Drawing on his studies in religion and medicine, Ahmed Mater works in a variety of media, including experimental painting, performance, installations, and photography. Throughout his practice, he maintains a critical eye on the dramatic changes taking place in Saudi Arabia today. His works often resonate with the tension between religious tradition and the realities of contemporary Saudi Arabian life.
For the photographic series Desert of Pharan (2011–13), Mater spent a year living in Mecca, gaining unique access to its inhabitants and the many migrant workers rebuilding the city. Under the pressure of real estate development, growing numbers of pilgrims, and the transformation of sacred spaces, Mecca is rapidly becoming a global city of travelers, businesspeople, and immigrant laborers. In Mater’s words, the “real city” is being replaced by a new “symbolic city.”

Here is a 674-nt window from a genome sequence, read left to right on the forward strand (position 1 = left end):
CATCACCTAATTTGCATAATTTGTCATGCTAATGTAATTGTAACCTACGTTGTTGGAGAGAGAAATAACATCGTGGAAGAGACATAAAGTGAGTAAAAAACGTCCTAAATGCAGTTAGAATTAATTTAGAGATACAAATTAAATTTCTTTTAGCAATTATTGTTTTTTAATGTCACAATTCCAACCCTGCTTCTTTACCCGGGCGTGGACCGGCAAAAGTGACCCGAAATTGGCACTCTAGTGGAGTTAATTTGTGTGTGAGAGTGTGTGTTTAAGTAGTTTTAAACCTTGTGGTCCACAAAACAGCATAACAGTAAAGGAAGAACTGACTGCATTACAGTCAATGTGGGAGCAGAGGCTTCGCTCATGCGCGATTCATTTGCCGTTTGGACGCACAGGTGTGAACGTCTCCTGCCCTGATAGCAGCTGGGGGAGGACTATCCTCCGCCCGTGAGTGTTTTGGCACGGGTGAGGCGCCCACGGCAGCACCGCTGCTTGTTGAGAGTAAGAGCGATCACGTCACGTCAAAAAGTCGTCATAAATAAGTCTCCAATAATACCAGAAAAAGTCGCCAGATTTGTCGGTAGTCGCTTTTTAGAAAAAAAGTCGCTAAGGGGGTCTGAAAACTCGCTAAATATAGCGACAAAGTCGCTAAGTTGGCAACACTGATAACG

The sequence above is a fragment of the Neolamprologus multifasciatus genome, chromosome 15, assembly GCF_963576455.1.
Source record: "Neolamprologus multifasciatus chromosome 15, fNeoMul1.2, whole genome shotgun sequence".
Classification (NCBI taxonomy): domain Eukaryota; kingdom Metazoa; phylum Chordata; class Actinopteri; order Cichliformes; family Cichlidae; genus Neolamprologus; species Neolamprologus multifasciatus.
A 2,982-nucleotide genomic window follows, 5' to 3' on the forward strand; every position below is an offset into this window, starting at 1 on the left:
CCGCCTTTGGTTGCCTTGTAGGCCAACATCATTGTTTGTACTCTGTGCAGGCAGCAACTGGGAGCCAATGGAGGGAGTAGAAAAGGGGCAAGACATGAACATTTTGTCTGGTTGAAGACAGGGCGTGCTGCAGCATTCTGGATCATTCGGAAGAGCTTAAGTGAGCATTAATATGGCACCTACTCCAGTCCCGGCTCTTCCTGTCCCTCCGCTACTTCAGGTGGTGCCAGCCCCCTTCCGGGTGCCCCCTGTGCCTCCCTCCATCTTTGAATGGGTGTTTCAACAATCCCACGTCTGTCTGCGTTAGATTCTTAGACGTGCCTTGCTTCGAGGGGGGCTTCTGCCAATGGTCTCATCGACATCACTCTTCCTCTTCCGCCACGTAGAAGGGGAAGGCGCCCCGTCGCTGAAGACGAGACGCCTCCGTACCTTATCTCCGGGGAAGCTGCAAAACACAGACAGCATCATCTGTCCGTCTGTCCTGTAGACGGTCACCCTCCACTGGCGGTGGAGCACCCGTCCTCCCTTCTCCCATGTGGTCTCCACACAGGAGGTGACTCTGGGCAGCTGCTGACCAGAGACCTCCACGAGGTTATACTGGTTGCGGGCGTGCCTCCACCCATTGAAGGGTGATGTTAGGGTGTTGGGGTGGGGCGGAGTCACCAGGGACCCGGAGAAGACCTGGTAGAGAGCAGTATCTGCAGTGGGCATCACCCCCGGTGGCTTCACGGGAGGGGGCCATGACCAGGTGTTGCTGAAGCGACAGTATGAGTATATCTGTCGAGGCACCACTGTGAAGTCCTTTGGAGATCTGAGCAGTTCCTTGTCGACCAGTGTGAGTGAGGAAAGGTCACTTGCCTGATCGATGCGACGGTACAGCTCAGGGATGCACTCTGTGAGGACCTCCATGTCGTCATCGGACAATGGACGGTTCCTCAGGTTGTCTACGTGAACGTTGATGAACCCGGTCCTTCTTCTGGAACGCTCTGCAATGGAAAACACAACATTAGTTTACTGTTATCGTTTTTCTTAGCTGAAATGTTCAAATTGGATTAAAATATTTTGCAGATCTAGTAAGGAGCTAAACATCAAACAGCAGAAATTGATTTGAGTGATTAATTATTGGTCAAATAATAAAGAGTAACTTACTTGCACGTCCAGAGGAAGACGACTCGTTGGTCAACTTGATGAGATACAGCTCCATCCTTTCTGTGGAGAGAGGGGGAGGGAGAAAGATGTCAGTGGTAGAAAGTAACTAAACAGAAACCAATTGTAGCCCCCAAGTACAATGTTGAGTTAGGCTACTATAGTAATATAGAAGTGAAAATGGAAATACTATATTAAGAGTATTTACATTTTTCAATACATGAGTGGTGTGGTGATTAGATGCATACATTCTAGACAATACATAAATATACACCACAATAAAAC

Photographing from within the towering new buildings or over the hills surrounding the Grand Mosque, Mater surveys the stunning scale of urban destruction and reconstruction. From the Real to the Symbolic City presents an expansive view of the old city. The density and scale of daily life that have characterized Mecca for centuries disappear into a horizon obscured by the heavy, gray haze of the new city under construction. In contrast to the past represented in From the Real to the Symbolic City, Nature Morte offers a view from within the center of Mecca. Overlooking the Grand Mosque, the image focuses attention on the interior of a luxurious hotel room. In both images, Mater’s view of his subject becomes a frank commentary on social and spatial change at the center of the Islamic world.